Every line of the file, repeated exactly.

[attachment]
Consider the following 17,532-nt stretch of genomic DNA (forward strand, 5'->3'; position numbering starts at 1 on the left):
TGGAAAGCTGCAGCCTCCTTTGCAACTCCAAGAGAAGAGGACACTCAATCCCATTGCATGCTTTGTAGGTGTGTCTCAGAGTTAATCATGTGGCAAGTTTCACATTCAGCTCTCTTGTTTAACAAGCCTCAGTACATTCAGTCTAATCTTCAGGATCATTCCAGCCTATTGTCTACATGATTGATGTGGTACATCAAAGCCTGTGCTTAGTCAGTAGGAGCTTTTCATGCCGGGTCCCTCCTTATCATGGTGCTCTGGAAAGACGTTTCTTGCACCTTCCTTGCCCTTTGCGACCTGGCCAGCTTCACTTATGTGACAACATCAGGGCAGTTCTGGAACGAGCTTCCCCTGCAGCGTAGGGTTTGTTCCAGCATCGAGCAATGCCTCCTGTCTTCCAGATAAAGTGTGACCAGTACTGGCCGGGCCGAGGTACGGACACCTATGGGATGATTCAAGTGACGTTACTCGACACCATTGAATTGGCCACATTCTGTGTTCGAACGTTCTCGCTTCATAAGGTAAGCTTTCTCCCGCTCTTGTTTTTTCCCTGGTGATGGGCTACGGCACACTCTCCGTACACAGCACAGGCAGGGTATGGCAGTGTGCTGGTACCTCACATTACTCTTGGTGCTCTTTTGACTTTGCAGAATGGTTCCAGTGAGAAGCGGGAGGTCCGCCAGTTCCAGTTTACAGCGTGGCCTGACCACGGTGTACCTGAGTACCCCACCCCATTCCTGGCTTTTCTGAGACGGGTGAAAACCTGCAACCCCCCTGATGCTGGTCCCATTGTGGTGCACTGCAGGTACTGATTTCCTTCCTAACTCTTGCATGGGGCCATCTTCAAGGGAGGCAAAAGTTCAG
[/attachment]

Consider the following 17,532-nt stretch of genomic DNA (forward strand, 5'->3'; position numbering starts at 1 on the left):
TGGAAAGCTGCAGCCTCCTTTGCAACTCCAAGAGAAGAGGACACTCAATCCCATTGCATGCTTTGTAGGTGTGTCTCAGAGTTAATCATGTGGCAAGTTTCACATTCAGCTCTCTTGTTTAACAAGCCTCAGTACATTCAGTCTAATCTTCAGGATCATTCCAGCCTATTGTCTACATGATTGATGTGGTACATCAAAGCCTGTGCTTAGTCAGTAGGAGCTTTTCATGCCGGGTCCCTCCTTATCATGGTGCTCTGGAAAGACGTTTCTTGCACCTTCCTTGCCCTTTGCGACCTGGCCAGCTTCACTTATGTGACAACATCAGGGCAGTTCTGGAACGAGCTTCCCCTGCAGCGTAGGGTTTGTTCCAGCATCGAGCAATGCCTCCTGTCTTCCAGATAAAGTGTGACCAGTACTGGCCGGGCCGAGGTACGGACACCTATGGGATGATTCAAGTGACGTTACTCGACACCATTGAATTGGCCACATTCTGTGTTCGAACGTTCTCGCTTCATAAGGTAAGCTTTCTCCCGCTCTTGTTTTTTCCCTGGTGATGGGCTACGGCACACTCTCCGTACACAGCACAGGCAGGGTATGGCAGTGTGCTGGTACCTCACATTACTCTTGGTGCTCTTTTGACTTTGCAGAATGGTTCCAGTGAGAAGCGGGAGGTCCGCCAGTTCCAGTTTACAGCGTGGCCTGACCACGGTGTACCTGAGTACCCCACCCCATTCCTGGCTTTTCTGAGACGGGTGAAAACCTGCAACCCCCCTGATGCTGGTCCCATTGTGGTGCACTGCAGGTACTGATTTCCTTCCTAACTCTTGCATGGGGCCATCTTCAAGGGAGGCAAAAGTTCAG